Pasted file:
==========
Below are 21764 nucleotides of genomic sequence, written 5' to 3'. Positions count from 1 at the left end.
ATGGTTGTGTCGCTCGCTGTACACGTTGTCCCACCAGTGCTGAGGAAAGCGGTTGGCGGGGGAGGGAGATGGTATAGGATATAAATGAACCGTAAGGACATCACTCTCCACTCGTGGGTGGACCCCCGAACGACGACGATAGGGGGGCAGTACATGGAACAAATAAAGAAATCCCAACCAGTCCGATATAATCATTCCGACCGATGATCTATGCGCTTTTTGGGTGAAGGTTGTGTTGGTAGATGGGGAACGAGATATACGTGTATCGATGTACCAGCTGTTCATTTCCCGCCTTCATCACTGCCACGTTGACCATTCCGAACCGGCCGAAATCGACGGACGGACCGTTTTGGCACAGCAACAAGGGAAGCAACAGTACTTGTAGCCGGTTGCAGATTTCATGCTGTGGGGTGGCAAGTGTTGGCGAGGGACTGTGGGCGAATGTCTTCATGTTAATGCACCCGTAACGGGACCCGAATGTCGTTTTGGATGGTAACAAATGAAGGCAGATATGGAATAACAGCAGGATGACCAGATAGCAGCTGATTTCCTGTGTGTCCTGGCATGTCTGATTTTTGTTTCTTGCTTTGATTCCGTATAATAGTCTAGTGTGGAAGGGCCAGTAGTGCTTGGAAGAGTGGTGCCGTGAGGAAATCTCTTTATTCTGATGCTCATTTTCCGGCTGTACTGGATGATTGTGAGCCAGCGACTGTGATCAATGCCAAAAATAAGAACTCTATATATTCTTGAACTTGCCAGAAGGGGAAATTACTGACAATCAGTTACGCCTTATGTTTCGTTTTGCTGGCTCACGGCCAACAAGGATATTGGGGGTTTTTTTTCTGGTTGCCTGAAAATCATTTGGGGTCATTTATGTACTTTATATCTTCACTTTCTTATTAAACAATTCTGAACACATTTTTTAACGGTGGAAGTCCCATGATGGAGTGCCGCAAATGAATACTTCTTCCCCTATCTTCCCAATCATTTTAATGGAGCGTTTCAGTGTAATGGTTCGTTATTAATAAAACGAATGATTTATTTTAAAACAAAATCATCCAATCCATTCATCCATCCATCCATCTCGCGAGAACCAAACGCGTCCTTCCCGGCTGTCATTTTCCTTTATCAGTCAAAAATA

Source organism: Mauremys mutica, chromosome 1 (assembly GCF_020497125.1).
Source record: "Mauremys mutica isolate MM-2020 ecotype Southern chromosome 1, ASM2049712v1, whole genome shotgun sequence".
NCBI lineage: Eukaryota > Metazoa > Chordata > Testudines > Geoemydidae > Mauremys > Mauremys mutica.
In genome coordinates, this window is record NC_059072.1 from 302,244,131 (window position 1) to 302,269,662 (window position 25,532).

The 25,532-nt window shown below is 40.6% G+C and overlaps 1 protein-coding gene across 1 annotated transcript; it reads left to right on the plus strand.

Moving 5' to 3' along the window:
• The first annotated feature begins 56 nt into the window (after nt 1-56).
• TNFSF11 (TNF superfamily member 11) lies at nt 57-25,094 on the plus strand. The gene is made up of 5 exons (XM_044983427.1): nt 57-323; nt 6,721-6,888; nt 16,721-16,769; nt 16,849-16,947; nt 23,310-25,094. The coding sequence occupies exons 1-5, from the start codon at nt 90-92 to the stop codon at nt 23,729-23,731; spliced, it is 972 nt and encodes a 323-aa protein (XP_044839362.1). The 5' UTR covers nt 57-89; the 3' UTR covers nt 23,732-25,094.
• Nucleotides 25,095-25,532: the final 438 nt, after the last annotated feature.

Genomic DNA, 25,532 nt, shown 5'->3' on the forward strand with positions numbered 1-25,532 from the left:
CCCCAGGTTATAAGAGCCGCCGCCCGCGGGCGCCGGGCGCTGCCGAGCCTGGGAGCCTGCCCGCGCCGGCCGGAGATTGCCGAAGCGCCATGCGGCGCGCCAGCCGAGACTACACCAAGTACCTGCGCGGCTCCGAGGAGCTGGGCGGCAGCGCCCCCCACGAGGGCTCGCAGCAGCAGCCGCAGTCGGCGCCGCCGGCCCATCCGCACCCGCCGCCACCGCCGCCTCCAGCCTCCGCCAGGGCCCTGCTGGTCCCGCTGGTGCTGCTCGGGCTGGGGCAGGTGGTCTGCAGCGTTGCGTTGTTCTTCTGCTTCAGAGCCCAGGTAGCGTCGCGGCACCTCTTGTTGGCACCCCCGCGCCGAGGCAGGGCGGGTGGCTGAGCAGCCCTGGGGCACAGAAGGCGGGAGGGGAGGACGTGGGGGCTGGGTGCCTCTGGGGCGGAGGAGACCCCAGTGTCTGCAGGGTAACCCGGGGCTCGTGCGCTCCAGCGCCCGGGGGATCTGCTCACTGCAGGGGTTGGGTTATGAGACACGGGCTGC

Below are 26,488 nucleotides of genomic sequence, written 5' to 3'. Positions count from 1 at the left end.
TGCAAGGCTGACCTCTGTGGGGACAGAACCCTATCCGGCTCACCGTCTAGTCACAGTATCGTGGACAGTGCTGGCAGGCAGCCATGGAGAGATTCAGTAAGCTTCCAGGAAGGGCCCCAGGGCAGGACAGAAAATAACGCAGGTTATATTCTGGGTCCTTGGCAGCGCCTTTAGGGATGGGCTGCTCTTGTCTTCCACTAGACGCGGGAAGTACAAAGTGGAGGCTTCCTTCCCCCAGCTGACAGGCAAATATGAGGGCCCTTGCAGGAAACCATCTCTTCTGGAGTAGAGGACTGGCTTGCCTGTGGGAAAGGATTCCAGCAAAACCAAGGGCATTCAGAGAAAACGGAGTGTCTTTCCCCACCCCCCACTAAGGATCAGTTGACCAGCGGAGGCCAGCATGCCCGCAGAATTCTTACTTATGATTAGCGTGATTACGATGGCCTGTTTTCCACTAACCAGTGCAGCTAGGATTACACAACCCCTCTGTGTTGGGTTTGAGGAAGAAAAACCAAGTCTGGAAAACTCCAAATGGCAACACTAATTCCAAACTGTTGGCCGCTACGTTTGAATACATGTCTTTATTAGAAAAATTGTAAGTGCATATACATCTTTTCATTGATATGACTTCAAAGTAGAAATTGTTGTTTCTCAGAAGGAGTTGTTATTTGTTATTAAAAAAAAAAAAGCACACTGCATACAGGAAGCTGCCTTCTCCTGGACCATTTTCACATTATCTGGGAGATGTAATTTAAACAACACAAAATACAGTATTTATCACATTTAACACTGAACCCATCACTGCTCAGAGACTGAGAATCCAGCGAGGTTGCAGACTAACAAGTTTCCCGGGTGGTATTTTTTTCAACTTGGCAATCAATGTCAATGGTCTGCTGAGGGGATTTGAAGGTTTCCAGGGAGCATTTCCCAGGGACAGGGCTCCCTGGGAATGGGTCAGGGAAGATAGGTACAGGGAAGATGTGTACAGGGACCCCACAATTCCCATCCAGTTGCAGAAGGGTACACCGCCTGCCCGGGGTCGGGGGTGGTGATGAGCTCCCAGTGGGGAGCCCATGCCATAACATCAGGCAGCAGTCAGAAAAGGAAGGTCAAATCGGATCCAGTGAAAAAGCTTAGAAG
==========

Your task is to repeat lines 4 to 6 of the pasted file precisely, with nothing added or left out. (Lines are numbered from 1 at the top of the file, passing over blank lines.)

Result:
Source record: "Mauremys mutica isolate MM-2020 ecotype Southern chromosome 1, ASM2049712v1, whole genome shotgun sequence".
NCBI lineage: Eukaryota > Metazoa > Chordata > Testudines > Geoemydidae > Mauremys > Mauremys mutica.
In genome coordinates, this window is record NC_059072.1 from 302,244,131 (window position 1) to 302,269,662 (window position 25,532).